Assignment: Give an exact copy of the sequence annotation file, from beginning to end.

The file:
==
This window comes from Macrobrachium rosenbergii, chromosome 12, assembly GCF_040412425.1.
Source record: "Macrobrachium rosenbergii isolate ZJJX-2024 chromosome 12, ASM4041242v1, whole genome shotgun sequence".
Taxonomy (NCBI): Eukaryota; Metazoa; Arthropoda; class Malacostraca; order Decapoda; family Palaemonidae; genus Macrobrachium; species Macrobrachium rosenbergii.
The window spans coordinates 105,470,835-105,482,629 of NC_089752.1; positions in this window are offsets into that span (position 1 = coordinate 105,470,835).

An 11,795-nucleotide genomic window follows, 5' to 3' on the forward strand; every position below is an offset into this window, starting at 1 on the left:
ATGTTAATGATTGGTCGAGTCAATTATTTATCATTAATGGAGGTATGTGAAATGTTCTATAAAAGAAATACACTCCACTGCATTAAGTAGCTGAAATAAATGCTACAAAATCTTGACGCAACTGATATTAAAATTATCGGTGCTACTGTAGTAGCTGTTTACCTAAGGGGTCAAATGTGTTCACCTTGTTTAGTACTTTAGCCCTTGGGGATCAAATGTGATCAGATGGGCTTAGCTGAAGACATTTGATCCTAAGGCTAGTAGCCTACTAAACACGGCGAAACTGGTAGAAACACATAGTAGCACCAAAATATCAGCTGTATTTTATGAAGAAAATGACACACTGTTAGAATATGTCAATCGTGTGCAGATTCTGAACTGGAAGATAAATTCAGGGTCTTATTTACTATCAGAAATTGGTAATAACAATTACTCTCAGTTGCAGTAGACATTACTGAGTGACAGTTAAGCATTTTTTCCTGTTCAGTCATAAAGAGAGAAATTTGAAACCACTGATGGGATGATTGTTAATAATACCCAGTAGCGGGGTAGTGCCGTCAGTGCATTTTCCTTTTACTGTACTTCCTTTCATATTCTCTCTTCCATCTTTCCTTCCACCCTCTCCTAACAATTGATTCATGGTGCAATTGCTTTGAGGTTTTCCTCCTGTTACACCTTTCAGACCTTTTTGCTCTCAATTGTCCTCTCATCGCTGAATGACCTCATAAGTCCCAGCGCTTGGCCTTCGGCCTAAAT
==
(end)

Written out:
This window comes from Macrobrachium rosenbergii, chromosome 12, assembly GCF_040412425.1.
Source record: "Macrobrachium rosenbergii isolate ZJJX-2024 chromosome 12, ASM4041242v1, whole genome shotgun sequence".
Taxonomy (NCBI): Eukaryota; Metazoa; Arthropoda; class Malacostraca; order Decapoda; family Palaemonidae; genus Macrobrachium; species Macrobrachium rosenbergii.
The window spans coordinates 105,470,835-105,482,629 of NC_089752.1; positions in this window are offsets into that span (position 1 = coordinate 105,470,835).

An 11,795-nucleotide genomic window follows, 5' to 3' on the forward strand; every position below is an offset into this window, starting at 1 on the left:
ATGTTAATGATTGGTCGAGTCAATTATTTATCATTAATGGAGGTATGTGAAATGTTCTATAAAAGAAATACACTCCACTGCATTAAGTAGCTGAAATAAATGCTACAAAATCTTGACGCAACTGATATTAAAATTATCGGTGCTACTGTAGTAGCTGTTTACCTAAGGGGTCAAATGTGTTCACCTTGTTTAGTACTTTAGCCCTTGGGGATCAAATGTGATCAGATGGGCTTAGCTGAAGACATTTGATCCTAAGGCTAGTAGCCTACTAAACACGGCGAAACTGGTAGAAACACATAGTAGCACCAAAATATCAGCTGTATTTTATGAAGAAAATGACACACTGTTAGAATATGTCAATCGTGTGCAGATTCTGAACTGGAAGATAAATTCAGGGTCTTATTTACTATCAGAAATTGGTAATAACAATTACTCTCAGTTGCAGTAGACATTACTGAGTGACAGTTAAGCATTTTTTCCTGTTCAGTCATAAAGAGAGAAATTTGAAACCACTGATGGGATGATTGTTAATAATACCCAGTAGCGGGGTAGTGCCGTCAGTGCATTTTCCTTTTACTGTACTTCCTTTCATATTCTCTCTTCCATCTTTCCTTCCACCCTCTCCTAACAATTGATTCATGGTGCAATTGCTTTGAGGTTTTCCTCCTGTTACACCTTTCAGACCTTTTTGCTCTCAATTGTCCTCTCATCGCTGAATGACCTCATAAGTCCCAGCGCTTGGCCTTCGGCCTAAAT